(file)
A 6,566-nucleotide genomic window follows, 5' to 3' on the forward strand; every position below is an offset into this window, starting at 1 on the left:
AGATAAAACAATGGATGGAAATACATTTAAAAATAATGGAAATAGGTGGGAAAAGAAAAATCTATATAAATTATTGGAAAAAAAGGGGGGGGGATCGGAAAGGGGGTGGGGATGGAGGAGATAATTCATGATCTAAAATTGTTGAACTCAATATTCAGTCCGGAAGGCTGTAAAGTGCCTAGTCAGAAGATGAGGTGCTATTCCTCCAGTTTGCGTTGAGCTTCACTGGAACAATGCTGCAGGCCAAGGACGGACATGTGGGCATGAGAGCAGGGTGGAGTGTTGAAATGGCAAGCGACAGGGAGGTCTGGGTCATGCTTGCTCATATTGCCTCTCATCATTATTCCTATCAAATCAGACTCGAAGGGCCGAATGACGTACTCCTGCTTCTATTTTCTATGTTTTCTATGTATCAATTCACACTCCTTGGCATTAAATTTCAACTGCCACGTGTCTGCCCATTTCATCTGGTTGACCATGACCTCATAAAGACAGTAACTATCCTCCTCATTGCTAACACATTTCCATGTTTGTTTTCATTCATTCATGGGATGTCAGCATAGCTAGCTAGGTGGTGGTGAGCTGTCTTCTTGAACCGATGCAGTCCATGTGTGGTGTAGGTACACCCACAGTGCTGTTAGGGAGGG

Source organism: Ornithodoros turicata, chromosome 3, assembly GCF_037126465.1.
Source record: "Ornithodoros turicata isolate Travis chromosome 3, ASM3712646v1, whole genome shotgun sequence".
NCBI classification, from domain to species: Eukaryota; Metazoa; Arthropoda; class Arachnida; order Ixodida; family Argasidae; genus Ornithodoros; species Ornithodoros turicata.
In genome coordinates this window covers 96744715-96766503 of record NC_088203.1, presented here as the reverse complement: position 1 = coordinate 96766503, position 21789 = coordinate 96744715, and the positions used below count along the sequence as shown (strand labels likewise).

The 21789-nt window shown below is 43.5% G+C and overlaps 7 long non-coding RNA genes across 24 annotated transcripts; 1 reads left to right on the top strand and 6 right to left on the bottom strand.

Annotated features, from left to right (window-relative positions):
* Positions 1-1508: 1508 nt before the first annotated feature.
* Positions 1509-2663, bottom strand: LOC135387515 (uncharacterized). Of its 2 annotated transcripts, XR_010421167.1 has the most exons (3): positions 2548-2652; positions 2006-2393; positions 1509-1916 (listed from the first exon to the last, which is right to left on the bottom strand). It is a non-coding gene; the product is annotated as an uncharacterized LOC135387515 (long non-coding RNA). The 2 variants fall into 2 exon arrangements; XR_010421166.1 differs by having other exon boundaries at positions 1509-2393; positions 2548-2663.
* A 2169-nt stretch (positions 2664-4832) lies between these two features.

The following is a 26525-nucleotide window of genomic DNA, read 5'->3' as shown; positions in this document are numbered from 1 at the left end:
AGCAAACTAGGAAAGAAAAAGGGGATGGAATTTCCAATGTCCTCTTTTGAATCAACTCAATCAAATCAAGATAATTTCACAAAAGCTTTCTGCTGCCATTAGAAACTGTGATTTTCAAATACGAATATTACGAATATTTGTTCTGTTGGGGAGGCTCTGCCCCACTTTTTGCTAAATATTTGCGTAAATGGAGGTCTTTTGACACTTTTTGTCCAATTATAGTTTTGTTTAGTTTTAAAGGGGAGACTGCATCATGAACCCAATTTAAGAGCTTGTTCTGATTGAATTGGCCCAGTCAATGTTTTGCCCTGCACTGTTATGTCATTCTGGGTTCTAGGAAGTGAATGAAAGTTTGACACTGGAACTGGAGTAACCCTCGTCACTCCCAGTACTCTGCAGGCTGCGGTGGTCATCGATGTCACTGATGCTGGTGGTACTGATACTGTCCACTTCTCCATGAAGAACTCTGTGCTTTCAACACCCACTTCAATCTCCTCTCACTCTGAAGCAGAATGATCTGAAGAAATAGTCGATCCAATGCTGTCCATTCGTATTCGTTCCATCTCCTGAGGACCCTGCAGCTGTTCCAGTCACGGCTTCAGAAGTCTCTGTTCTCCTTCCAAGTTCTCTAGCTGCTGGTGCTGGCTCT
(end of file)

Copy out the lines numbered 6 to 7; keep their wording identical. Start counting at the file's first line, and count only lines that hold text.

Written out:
In genome coordinates this window covers 96744715-96766503 of record NC_088203.1, presented here as the reverse complement: position 1 = coordinate 96766503, position 21789 = coordinate 96744715, and the positions used below count along the sequence as shown (strand labels likewise).

The 21789-nt window shown below is 43.5% G+C and overlaps 7 long non-coding RNA genes across 24 annotated transcripts; 1 reads left to right on the top strand and 6 right to left on the bottom strand.